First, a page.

Stoneridge Farms was represented by Susan Fraser, who once served as head of the planning department for the Clay County government. Fraser said once the property was sold, Stoneridge would have the funds it needed to clean up the toxins on the site, something required under the Resource Conservation and Recovery Act. The RCRA requires alleged polluters to cover the costs of closing a plant and cleaning it up using funds the company was required to set aside at its entrée into Clay County.

According to Fraser, Solite would need around $2 million to clean up and that $2 million would come directly from the sale of the 900 acres to the potential buyer, Michael Danhour. Fraser said at the time of the signing, $2 million would immediately be put into escrow. In order for this to happen, Fraser asked that the Planning Commission to increase the density from one home per acre to three homes per acre.

Not only were residents upset that Solite failed to clean up their mess in the 1990s, they didn’t trust that the company would actually clean it up following the sale.

“They didn’t clean it back then, why would they do it now?” Robertson said.

Fraser said, in order for the sale to go through, the involved parties need the density increased, which would increase the number of residents in the area, resulting in further congestion, another worry voiced by area residents.

--as of right now, there is really only one entrance from 209. That entrance is also home to a railroad crossing. It’s this combo of increased congestion, one entrance and the potential roadblock of a train passing through that worries the residents even more.

“Right now, the property is suitable for residential and that’s its best use,” Fraser said. “So, if this allows the cleanup to that standard, the community should be wishing that that’s the standard it’s cleaned up to.”

Like many of Fraser’s comments, she was met with boos and cackling from the audience, which was of course silenced by the gavel of Planning Commission Chairman Joe Anzalone. In contrast, the 14 citizens that spoke against the measure during the Public Hearing were all met with applause and remarks of encouragement, which were also silenced by the gavel. Most of these speakers’ names were present on a petition signed to stop the sale that featured over 100 signatures. Each of these 14 speakers had a different story to tell, but at the heart of each, the message was the same: Solite was bad for Clay County back then and it still is today and they need to cleanup and get out.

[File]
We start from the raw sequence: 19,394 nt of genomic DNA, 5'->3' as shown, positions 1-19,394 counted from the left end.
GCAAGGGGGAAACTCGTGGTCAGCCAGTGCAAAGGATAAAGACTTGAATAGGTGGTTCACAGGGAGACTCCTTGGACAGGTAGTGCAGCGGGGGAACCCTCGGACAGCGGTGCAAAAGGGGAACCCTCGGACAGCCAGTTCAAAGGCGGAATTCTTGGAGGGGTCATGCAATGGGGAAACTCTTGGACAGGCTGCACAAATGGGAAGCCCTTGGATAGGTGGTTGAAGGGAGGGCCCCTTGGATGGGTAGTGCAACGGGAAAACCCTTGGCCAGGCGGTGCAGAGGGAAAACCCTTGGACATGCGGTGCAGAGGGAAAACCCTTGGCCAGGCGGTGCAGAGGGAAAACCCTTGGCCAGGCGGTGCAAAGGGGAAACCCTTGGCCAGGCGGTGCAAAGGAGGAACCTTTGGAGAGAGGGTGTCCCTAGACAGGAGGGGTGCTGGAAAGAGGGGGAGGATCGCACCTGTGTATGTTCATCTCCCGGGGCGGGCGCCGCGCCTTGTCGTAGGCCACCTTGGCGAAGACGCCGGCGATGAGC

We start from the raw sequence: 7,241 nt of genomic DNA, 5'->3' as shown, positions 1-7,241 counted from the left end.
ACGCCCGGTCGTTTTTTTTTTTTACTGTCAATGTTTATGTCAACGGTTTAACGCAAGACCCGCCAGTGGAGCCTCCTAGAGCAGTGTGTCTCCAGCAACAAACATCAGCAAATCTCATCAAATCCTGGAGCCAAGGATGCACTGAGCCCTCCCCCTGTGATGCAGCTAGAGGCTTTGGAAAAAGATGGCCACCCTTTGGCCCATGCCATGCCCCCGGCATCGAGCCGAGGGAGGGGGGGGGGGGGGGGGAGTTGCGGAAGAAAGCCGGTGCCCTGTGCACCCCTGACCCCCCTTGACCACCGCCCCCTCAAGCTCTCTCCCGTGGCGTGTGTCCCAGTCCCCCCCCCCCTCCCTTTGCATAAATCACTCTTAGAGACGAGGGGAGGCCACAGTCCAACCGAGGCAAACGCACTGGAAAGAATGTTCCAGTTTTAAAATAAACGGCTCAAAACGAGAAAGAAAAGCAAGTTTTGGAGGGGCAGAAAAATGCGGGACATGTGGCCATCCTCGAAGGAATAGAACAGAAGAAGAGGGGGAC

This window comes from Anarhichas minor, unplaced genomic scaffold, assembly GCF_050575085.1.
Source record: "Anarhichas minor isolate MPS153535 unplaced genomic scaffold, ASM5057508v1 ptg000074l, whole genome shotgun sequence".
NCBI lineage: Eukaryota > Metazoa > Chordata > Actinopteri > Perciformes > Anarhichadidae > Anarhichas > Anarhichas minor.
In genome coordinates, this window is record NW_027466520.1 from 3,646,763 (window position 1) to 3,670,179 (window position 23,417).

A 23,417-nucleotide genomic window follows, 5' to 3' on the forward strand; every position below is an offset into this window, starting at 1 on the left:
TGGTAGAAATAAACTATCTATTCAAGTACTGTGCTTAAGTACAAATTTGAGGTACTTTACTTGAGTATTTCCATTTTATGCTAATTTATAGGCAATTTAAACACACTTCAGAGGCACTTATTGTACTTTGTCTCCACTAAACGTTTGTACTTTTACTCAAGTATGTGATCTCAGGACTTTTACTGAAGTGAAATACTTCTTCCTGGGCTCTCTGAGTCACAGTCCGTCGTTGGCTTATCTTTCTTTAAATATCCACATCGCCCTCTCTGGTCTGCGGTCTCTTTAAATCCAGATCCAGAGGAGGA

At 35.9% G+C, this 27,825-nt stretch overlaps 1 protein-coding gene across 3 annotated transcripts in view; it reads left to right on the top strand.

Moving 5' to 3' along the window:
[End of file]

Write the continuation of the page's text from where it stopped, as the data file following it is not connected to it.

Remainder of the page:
Jim Oliveros of SCS Engineers of Jacksonville, represented the prospective buyer, estimated Solite site cleanup to cost $2.3 million and admitted hazardous waste is still present in the area, although in small amounts. He said nothing exceeds standards for freshwater surfaces, standards that pertain to fish consumption, recreational water use water and healthy populations of fish. Oliveros said there was limited groundwater and soil impacts, even in the areas where the drums that held hazardous materials were crushed into the ground.

Commission member Ralph Puckhaber said he was uncomfortable with the density increase and cited the danger it poses for emergencies and more, as well as the supposed guarantee that Solite will use the $2 million for cleanup. He ended his thoughts simply, stating that, “Just because it’s the first plan, doesn’t mean it’s the best option.”

After a lengthy debate, Puckhaber made a motion to recommend against the staff approval report and recommend denial. Fraser attempted to ask for another continuance after the motion was made but this request was denied by Anzalone, who said that request was not allowed at the time. After that, the Planning Commission voted 5-0 in favor of the motion, thus denying the recommendation of the staff and the subsequent requests accompanying the sale doctored by Fraser.


1 comment on this story | Please log in to comment by clicking here
Please log in or register to add your comment

Sadly, if the past is an indicator, the BCC will once again overturn the Planning Commission's recommendation in favor of the developer. Given Commissioner Hendry's cozy relationship with Susan Fraser, and given that the developers always get their way with the BCC, the residents in that area will be screwed over for one person's benefit.

Thursday, June 7, 2018